“Why is it that the moment your life exceeds your wildest dreams, the knife appears in your back?”
Just how much of our brains do we actually use? In Limitless, we as humans are only capable of accessing 20% of it, and for writer Eddie Mora (Bradley Cooper) it may be less. He is essentially at rock bottom with a severe case of writer’s block, low motivation, and the victim of a recent dumping by Lindy (Abbie Cornish), his now ex-girlfriend. Through a random occurrence on the streets of the Big Apple, he reunites with an old acquaintance, a shady character who gives Eddie a new not-yet-administered-by-the-FDA drug called NZT. This pill is a wonder, hitting the bloodstream and unlocking every doormat crevice in the mind.
Eddie is immediately transformed and hooked on the effects after an initial usage. A loser before, he now is a suave, confident, and erudite individual. Forget writing, the possibilities are truly limitless for the man. But with bigger opportunities come bigger people, and with bigger people come bigger problems. Mr. Mora has no idea as to the depths of this rabbit hole.
Limitless brings an original and really intriguing premise to the table. It is not a flawless piece of science fiction, but it does more right than wrong. There is sort of a noteworthy message here, in that having the power to do meaningful things for yourself and others doesn’t exactly mean you will. The narrative of Eddie becoming a new man through artificial means is loaded with potential different avenues that it could have went down, but actually devolves into something that is just OK. Furthermore, there are some events within the narrative that are overly coincidental and/or hard to see occur in the way they do. As a result, so much that goes down evokes the feeling of only happening because there would be no movie without it occurring. Make sense?
While the general plot may be disappointing from a potential standpoint, what isn’t disappointing in Limitless is the cinematography. Without a doubt, it ends up being the greatest thing about the film. If I could best describe the style in two words, I would say vivid and frenzied. Director Neil Burger makes use of various camera techniques to really embody what the main character is experiencing while under the effects of NZT.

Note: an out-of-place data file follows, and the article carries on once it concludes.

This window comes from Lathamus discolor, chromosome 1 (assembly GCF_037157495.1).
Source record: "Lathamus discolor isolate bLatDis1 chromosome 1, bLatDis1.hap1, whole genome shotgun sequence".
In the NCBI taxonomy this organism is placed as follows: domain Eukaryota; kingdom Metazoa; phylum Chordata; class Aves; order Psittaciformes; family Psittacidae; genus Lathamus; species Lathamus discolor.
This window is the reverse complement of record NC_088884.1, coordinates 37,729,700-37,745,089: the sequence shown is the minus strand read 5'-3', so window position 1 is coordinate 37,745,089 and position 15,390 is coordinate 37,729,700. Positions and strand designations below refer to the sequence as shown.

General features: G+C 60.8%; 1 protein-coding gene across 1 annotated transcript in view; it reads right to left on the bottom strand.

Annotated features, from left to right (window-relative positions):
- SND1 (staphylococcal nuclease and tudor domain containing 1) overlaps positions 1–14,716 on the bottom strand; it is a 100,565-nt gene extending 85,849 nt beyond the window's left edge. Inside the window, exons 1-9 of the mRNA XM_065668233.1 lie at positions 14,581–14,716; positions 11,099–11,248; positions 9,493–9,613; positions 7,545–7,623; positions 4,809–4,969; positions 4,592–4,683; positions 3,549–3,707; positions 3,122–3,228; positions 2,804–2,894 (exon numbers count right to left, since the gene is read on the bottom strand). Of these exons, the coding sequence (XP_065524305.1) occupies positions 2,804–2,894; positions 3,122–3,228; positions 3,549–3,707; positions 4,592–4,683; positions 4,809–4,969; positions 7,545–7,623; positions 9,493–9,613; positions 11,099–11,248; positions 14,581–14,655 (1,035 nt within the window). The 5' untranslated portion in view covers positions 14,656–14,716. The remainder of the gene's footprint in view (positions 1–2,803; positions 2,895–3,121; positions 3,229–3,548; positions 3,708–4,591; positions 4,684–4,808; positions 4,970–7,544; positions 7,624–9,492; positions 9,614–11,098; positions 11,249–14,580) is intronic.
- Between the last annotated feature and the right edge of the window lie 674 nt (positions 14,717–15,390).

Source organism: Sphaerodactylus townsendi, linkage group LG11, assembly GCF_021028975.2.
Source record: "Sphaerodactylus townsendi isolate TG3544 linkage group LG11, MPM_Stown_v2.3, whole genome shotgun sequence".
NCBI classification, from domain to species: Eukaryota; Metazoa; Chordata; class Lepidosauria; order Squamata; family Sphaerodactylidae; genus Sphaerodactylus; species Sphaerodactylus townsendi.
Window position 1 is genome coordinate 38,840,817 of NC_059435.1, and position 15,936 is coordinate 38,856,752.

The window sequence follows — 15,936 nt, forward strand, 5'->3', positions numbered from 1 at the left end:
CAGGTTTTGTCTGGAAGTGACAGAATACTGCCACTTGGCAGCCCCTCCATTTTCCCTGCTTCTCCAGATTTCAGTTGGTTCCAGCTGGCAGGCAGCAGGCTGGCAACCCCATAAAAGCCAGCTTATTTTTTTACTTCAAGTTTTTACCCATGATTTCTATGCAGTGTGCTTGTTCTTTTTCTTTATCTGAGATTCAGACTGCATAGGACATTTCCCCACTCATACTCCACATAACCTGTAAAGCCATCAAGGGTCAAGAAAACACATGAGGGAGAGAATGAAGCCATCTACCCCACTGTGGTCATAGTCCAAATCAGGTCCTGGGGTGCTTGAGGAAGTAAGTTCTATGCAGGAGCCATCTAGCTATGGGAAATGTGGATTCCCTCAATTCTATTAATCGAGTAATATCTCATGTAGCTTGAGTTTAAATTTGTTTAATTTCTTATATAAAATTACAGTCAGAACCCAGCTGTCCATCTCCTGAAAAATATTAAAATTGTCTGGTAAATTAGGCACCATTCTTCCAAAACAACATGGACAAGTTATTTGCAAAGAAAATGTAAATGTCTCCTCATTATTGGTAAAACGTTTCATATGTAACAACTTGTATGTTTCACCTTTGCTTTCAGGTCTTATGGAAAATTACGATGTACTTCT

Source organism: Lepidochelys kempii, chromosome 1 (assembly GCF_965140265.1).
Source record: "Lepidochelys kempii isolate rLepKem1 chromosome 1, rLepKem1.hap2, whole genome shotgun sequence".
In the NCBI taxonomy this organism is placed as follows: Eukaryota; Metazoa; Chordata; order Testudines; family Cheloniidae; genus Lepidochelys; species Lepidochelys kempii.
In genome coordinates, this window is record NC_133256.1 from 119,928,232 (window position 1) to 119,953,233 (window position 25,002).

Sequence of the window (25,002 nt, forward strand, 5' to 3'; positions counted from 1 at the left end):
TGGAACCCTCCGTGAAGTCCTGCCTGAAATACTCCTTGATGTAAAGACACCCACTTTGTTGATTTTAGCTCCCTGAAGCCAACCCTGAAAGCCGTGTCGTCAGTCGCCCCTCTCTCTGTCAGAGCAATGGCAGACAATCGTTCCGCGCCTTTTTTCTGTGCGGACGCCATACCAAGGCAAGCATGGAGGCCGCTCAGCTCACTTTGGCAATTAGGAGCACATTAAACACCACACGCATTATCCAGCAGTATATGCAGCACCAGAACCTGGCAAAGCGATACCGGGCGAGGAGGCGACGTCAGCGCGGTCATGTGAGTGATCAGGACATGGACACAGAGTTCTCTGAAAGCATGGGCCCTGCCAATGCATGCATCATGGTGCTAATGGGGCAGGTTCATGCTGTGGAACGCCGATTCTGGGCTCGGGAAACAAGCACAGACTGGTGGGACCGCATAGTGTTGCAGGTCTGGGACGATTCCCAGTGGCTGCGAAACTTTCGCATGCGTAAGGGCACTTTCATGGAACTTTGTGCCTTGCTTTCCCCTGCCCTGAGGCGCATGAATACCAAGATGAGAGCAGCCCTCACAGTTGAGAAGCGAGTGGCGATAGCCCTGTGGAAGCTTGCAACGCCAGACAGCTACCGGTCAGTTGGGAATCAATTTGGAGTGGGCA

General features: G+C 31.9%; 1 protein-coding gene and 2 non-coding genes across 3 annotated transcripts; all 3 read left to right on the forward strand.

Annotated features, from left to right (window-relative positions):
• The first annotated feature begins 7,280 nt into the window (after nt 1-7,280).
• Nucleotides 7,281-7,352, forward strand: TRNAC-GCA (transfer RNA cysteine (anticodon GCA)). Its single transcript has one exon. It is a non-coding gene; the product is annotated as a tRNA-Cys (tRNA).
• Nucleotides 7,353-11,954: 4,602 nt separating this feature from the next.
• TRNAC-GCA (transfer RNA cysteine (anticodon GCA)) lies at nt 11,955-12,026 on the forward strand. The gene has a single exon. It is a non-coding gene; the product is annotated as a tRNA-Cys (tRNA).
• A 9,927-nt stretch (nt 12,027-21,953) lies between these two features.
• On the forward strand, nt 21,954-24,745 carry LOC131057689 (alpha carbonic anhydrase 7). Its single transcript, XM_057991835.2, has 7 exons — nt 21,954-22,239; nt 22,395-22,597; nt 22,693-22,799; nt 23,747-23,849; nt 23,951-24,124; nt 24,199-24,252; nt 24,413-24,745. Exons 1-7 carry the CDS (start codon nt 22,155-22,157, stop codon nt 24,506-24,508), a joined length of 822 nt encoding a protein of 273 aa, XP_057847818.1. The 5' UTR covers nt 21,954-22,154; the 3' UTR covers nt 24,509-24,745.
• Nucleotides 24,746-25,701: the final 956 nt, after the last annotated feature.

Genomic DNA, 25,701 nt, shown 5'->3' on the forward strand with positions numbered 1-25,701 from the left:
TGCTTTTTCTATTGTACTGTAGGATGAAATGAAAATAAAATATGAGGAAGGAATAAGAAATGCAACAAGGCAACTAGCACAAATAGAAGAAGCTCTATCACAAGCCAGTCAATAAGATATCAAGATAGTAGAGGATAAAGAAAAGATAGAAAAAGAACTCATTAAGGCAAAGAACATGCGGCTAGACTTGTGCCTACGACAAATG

Going one step further, the movie is clear in its visual palette as well. In places, it carries a feel of a comic book coming to life on screen. NZT-infused moments are defined by precise, warm, and a razor sharp popping color. Alternatively, “normal” moments are evidenced by extremely cool/blue-gray color tones and hues. Not only does it look visually pleasing, but it paints an obvious distinction that almost gives the audience a feel as to how the drug would be.
The film does have ready and able supporting stars, but Limitless is Bradley Cooper’s to own. Aside from The Midnight Meat Train when he was still sort of an unknown thespian, this is his first starring role post-Hangover fame. And, he really brings all of his skills on display in this one. Whether selling shock and fear, or confidence and charisma, he switches quite effortlessly through the gamut of emotions. Through the course of the movie, I went from cheering for the guy to badly wanting to see his comeuppance.
He also is tasked with giving narration to the film. Sometimes this is an unnecessary addition, but here it adds more depth and understanding to not just the drug but of his character Eddie without feeling too expository. From the moment he appears on screen, Cooper has a sort of magnetism (audibly and physically) that seizes your attention and doesn’t let go, in spite of the sometimes tired plot.
Also of note are co-stars Abbie Cornish and Robert De Niro. Both of their characters are not anything amazing, but they make do with what they have. Cornish’s chemistry with Cooper is very believable, and she is definitely the most grounded and realistic character in the entire movie. De Niro plays of the big figureheads on Wall Street, and he does good as the cold and calculating businessman. His square-offs with Cooper are some of the better scenes. Not one of his best roles simply because it lacks in what he is presented with, but still enjoyable. Everyone else is pretty standard, either playing yes-man tycoons or thug & gangster types, though there is one Russian character that injects some humor and danger into the movie.
Thanks to the performance of Bradley Cooper and overall directorial wizardry, Limitless is a fun enough watch, even if the compelling premise does fall short of its promise. The entire brain may not be unlocked when watching, but it will keep it engaged.
Photo credits go to impawards.com, thebuzzmedia.com, blu-ray.com, & gonemovies.com.
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